• While transparency ideals influence legislative reforms, should transparency itself be reformed for constructive policy and organizational implications on sustainability, inclusion, and ethics? If so, how might it be? Can secrecy help?

  • Does any particular form of secrecy (e.g., Costas & Grey, 2014, 2016; Horn, 2011; Scott, 2013; Taussig, 1999) play a role in the sense-making and sense-giving process of transparency? Do specific approaches to transparency (e.g., Albu & Flyverbom, 2019) provoke particular conditions and consequences of secrecy?

  • Can we learn from historical examples and archival cases about the nexus of transparency and secrecy?

  • What is the influence of the expansion of digitalization, artificial intelligence, and big data on transparency, secrecy, and their interrelations (e.g., Birchall, 2021; Dean, 2002; Flyverbom, 2019; Stohl et al., 2016)? How should we understand the tensions between our ‘right to know’ and technological surveillance; and between privacy and security in such cases?



  • Albu, O.B., & Flyverbom, M. (2019): “Organizational transparency: Conceptualizations, conditions, and consequences.” Business & Society, 58 (2), 268–297.
  • Birchall, C. (2021): Radical Secrecy: The Ends of Transparency in Datafield America. Minneapolis: University of Minnesota Press.
  • Bok, S. (1982): Secrets: On the Ethics of Concealment and Revelation. New York: Pantheon Books.
  • Costas, J., & Grey, C. (2014): “Bringing secrecy into the open: Towards a theorization of the social processes of organizational secrecy.” Organization Studies, 35 (10), 1423–1447.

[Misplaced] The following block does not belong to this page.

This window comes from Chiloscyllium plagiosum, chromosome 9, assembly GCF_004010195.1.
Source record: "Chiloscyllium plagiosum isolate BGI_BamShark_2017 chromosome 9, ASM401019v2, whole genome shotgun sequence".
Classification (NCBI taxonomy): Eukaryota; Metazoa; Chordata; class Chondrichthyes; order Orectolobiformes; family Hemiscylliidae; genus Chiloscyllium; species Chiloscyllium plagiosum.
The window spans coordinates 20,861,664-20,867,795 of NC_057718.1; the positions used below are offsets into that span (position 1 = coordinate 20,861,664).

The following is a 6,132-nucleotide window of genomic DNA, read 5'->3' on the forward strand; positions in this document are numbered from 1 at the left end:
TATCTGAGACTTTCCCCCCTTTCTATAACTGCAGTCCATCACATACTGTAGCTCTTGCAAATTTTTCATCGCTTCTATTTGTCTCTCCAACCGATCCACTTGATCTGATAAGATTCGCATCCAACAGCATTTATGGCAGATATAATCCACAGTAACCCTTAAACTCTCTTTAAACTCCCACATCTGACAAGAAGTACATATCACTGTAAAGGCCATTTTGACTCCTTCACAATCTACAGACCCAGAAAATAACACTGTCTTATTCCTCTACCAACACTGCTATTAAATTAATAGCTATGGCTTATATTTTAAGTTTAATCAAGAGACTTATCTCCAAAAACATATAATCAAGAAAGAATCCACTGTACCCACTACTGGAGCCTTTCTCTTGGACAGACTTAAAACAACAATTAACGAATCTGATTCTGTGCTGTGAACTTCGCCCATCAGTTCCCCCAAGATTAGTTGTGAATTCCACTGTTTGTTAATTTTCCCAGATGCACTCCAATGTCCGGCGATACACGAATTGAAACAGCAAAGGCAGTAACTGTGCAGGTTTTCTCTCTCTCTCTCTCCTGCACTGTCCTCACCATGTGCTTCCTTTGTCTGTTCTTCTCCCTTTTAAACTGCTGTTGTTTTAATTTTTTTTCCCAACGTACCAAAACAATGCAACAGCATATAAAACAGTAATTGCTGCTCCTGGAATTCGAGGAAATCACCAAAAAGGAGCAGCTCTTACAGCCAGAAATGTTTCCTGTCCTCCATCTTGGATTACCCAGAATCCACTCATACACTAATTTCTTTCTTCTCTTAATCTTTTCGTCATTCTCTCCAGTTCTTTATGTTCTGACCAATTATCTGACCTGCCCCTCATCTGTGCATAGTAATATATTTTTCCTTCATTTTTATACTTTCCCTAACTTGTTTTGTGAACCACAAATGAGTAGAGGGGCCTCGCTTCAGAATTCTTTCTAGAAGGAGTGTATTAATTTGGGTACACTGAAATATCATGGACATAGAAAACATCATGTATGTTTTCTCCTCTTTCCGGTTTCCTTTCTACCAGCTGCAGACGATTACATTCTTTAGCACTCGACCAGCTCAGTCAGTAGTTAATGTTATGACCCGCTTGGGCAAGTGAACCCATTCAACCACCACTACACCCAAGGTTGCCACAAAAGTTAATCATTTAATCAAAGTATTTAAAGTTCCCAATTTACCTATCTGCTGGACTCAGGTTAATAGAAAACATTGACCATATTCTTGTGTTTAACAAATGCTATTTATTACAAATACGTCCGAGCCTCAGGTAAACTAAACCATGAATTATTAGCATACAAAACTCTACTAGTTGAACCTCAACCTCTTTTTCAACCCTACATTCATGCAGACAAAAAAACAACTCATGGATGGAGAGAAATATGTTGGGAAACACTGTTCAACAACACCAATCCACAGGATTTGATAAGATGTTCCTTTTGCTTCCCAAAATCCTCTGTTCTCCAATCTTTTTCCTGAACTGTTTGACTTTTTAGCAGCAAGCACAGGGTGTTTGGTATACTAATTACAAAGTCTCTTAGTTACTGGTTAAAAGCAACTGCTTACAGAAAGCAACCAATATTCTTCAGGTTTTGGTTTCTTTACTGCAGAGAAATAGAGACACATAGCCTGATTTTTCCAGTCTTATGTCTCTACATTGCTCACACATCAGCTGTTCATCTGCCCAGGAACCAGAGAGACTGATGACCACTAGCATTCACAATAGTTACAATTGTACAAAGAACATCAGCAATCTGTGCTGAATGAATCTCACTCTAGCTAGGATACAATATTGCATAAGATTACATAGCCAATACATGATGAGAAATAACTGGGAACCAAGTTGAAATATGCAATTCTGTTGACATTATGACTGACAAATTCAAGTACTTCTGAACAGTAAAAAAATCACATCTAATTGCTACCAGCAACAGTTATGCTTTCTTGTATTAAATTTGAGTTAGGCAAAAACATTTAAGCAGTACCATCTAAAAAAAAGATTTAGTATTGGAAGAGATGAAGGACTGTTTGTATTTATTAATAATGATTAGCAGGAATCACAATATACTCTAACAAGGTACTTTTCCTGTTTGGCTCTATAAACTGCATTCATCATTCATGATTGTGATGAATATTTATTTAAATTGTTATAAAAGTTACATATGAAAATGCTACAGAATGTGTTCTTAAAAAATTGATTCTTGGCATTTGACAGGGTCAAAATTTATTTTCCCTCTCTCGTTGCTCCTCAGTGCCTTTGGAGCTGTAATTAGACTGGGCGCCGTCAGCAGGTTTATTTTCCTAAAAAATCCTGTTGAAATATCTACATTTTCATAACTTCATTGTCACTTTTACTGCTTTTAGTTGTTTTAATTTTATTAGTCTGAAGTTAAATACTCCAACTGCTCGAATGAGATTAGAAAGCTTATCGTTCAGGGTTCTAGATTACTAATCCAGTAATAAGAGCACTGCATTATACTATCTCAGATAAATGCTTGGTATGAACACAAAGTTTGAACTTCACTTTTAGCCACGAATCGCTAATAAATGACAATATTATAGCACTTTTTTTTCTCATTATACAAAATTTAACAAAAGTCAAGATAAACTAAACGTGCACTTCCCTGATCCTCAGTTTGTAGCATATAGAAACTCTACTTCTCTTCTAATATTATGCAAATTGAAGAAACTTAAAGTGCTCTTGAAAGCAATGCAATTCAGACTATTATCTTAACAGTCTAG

• Costas, J., & Grey, C. (2016): Secrecy at Work: The Hidden Architecture of Organizational Life. Stanford: Stanford University Press.
  • Christensen, L.T., Morsing, M., & Thyssen, O. (2021): “Talk-action dynamics: Modalities of aspirational talk.” Organization Studies, 42 (3), 407–427.
  • Cronin, A.M. (2020): “The secrecy−transparency dynamic: A sociological reframing of secrecy and transparency for public relations research.” Public Relations Inquiry, 9 (3), 219–236.
  • Dean, J. (2002): Publicity’s Secret: How Technoculture Capitalizes on Democracy. Ithaca & London: Cornell University Press.
  • Fan, Z., & Dawson, P. (2022): “Gossip as evaluative sensemaking and the concealment of confidential gossip in the everyday life of organizations.” Management Learning, 53 (2), 146–166.
  • Fan, Z., & Liu, Y. (2022): “Decoding secrecy as multiple temporal processes: Co-constitution of concealment and revelation in archival stories.” Human Relations, 75 (6), 1028–1052.
  • Fan, Z., Grey, C., & Kärreman, D. (2021): “Confidential gossip and Organization Studies.” Organization Studies, 42 (10), 1651–1664.
  • Fenster, M. (2017): The Transparency Fix: Secrets, Leaks, and Uncontrollable Government Information. Stanford: Stanford University Press.
  • Flyverbom, M. (2019): The Digital Prism: Transparency and Managed Visibilities in a Datafied World. Cambridge, UK: Cambridge University Press.
  • Hood, C. (2007): “What happens when transparency meets blame-avoidance?” Public Management Review, 9 (2), 191–210.
  • Horn, E. (2011): “Logics of political secrecy.” Theory, Culture & Society, 28 (7–8), 103–122.
  • Jung, C.G. (2001/1933): Modern Man in Search of a Soul. Abingdon, UK: Routledge.
  • Scott, C.R. (2013): Anonymous Agencies, Backstreet Businesses, and Covert Collectives: Rethinking Organizations in the 21st Century. Stanford, CA: Stanford University Press.
  • Simmel, G. (1906/1950): The Sociology of Georg Simmel, translated and edited by Wolff, K H. New York: Free Press.
  • Stohl, C., Stohl, M., & Leonardi, P.M. (2016): “Managing opacity: Information visibility and the paradox of transparency in the digital age.” International Journal of Communication, 10, 123–137.
  • Vattimo, G. (1992): The Transparent Society. Cambridge, UK: Polity Press.
  • Wilson, W. (2011/1913): The New Freedom. Brooklyn, NY: Grey Rabbit Publications.